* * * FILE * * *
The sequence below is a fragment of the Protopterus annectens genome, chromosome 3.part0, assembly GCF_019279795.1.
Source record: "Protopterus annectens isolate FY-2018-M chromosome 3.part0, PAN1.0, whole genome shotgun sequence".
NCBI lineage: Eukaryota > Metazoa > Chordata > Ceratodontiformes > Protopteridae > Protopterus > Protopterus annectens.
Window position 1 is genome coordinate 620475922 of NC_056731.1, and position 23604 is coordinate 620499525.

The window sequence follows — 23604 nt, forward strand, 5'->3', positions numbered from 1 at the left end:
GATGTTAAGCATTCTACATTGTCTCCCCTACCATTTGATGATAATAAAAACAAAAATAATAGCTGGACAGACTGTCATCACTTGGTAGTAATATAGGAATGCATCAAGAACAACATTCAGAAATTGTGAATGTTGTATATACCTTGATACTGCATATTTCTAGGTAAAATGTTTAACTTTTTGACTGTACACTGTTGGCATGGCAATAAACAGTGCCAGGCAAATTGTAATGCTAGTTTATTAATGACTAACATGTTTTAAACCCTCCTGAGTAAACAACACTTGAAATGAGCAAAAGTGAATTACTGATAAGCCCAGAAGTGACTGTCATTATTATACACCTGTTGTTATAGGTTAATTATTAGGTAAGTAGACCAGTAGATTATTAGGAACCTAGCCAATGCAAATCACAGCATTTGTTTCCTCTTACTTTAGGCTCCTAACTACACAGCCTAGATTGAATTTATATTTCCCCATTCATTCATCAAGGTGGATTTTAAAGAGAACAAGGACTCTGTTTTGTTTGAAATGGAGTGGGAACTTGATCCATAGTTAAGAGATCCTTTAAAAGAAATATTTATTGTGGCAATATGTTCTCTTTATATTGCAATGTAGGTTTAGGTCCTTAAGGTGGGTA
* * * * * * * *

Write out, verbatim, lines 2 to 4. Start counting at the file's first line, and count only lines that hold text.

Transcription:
Source record: "Protopterus annectens isolate FY-2018-M chromosome 3.part0, PAN1.0, whole genome shotgun sequence".
NCBI lineage: Eukaryota > Metazoa > Chordata > Ceratodontiformes > Protopteridae > Protopterus > Protopterus annectens.
Window position 1 is genome coordinate 620475922 of NC_056731.1, and position 23604 is coordinate 620499525.